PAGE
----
load test the batteries and see what happens.
AnswerID: 605353

Reply By: The Bantam - Sunday, Oct 23, 2016 at 23:24

Sunday, Oct 23, 2016 at 23:24
The only thing that is going to solve your problem is systematic diagnosis and checking things step by step.

1/ disconnect the batteries and charge them individually .... it may take 2 days for them to come up to full charge if they have some age ....... disconnect them and leave them 48 hours ...... check voltages immediately after you take them off charge 1 hour after they come of charge and after 48 hours ....... if they loose more than a couple of points in 48 hours they are not happy.

IF you have the means load test them do so if not take them to a battery shop and have them tested

2/ check your connections and make sure you have no other loads or leakages

3/ check what your fridge/ freezer is drawing ....... is it running continuously.

Remember as soon as you use the word "freezer" the current demand increases by 4 to 6 times that it would as a fridge.

Has this rig run sucessfully in the past ..... what has changed?

How old are the batteries?

cheers
AnswerID: 605355

Reply By: swampy - Monday, Oct 24, 2016 at 00:47

Monday, Oct 24, 2016 at 00:47
hi
Mark &Paula
Lightly load test the agm batteries
Then actually capacity test
1/ Fully charge each bat with a multistage charger 24hrs each
2/ 60w 12v bulb across terminals == time taken to get to 12volt ==approx. 10hrs ==50% capacity

Fit a low volt disconnect to protect batteries from over discharge
50% = 12.o volt

Verify solar is working , check charging voltage and amperage
Verify 240v ac charger is working 25amp min

Do u have car altenator to van charging
car cable at least 25mmsquared to 35mmsquared
van cable at least 16mmsquare cable
Good cable provides good voltage at high amperage
This gives a fast charge which then reduces recovery time of the batts
or
use a 40amp dc to dc

Does the 3way fridge have a fridge switch fitted [auto shuts down fridge when engine not going ] = battery saver .
tomo
AnswerID: 605358

Follow Up By: Member - Phil G (SA) - Tuesday, Oct 25, 2016 at 22:44

Tuesday, Oct 25, 2016 at 22:44
Its a motorhome.
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FollowupID: 875166

Reply By: Sigmund - Monday, Oct 24, 2016 at 05:48

Monday, Oct 24, 2016 at 05:48
Lots of smart advice.

Can only add that the voltage read-out is a poor indicator of the battery's health.

An inline recording meter (Anderson both ends; measures amps, watts etc) is only around $50 and useful to show what the drain is.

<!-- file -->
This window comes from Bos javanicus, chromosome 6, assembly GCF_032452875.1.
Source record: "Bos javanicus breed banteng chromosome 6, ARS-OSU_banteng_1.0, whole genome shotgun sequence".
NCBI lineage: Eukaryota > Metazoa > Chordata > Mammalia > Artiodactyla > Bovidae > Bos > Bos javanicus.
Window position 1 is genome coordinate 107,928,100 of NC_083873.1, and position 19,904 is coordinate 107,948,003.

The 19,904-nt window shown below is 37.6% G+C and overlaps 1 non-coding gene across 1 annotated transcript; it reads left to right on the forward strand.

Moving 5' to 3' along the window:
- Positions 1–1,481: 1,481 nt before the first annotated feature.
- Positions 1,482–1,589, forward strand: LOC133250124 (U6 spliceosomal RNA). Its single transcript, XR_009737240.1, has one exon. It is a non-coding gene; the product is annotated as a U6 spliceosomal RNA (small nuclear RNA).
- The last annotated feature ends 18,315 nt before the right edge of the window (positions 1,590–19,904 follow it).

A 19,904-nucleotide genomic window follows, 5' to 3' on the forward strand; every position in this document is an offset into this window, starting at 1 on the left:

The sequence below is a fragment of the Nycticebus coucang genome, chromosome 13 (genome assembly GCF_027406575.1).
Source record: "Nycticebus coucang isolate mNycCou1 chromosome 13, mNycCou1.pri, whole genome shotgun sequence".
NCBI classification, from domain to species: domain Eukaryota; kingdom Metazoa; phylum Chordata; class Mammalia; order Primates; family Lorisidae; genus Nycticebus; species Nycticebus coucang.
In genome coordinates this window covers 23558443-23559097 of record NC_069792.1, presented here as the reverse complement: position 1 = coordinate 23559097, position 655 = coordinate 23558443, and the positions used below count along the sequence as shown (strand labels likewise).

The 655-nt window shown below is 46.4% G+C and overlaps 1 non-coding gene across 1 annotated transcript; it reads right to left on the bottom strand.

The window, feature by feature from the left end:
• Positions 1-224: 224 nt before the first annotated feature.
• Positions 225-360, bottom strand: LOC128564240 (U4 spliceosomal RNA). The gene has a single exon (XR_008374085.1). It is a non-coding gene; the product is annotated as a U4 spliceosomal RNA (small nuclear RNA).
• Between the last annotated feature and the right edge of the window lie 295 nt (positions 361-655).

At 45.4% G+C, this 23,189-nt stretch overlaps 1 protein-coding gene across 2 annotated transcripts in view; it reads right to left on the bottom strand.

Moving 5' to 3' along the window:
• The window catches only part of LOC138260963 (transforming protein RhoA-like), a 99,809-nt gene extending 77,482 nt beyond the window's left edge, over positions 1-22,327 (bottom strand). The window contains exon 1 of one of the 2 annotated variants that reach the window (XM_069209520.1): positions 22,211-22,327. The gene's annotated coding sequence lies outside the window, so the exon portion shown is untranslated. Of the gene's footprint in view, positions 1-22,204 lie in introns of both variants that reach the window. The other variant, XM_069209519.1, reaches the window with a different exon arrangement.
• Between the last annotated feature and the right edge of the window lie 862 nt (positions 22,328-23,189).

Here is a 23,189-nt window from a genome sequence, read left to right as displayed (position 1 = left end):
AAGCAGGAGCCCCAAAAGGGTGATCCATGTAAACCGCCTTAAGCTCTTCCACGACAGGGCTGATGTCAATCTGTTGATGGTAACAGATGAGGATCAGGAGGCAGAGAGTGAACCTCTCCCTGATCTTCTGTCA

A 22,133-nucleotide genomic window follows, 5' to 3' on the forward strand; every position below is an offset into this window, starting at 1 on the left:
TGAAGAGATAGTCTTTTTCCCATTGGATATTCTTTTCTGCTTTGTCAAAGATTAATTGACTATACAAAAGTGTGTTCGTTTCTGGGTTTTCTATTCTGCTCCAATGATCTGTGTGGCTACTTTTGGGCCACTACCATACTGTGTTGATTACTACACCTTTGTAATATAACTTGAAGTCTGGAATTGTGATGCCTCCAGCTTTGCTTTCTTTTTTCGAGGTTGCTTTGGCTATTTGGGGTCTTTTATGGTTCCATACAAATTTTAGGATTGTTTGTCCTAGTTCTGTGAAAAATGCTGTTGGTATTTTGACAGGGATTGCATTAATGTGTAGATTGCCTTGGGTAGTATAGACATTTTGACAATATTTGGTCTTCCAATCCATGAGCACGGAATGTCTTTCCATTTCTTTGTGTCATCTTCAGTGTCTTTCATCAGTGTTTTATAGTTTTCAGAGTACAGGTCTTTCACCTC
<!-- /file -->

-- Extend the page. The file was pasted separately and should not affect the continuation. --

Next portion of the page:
AnswerID: 605359

Reply By: Member - Mark and Paula P - Monday, Oct 24, 2016 at 21:49

Monday, Oct 24, 2016 at 21:49
Thankyou Bantam,

I have started charging each battery separately and will follow your advice.

Many thanks
Mark
AnswerID: 605383

Follow Up By: The Bantam - Wednesday, Oct 26, 2016 at 11:11

Wednesday, Oct 26, 2016 at 11:11
remember a couple of things.

IF you have multiple batteries connected in paralell, it is wise to charge and test them separately from time to time. one battery may get lazy or die and drag the others down.
.
Make sure that if you have multiple batteries in paralell ..... that the cables connecting them present equal paths.
if you connect the supply cables to one battery, then paralell to and other then another ........ the very small resistances in the cables can cause the near battery to cop most of the load and receive most of the charge, while those down the line don't pull their weight or charge as efectively.
.
Sorting this is easy with two batteries side by side .... connect positive to one battery positice, connect negative to the other battery negative and paralell both negatives and positives with identical jumpers.
With three batteries the best you can do is jumper all 3 in paralell with identical jumpers and connect positive and negative, one each to the outside batteries.

cheers
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FollowupID: 875174

Reply By: Wayne B16 - Wednesday, Nov 02, 2016 at 13:51

Wednesday, Nov 02, 2016 at 13:51
Mark in case your not aware , when testing your battery it has to be under load to give a truer reading , put a multi meter on 1 battery and get someone to crank the engine it shouldn,t go below app: 12v
AnswerID: 605632

Follow Up By: The Bantam - Thursday, Nov 03, 2016 at 09:47

Thursday, Nov 03, 2016 at 09:47
OH hell .... lots of good batteries will go well below 12 volts when cranking an engine .... depends on how big the battery is and how hard the engine is to crank.

BUT yes you need to load a battery to get any reasonable indication of its condition.

What represents a healthy voltage depends on the size of the battery and the load applied.

The only realy reliable methods are ... Carbon pile ammeter and a suitable battery annalizer.

Using headlights will give some indication.

cheers
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FollowupID: 875393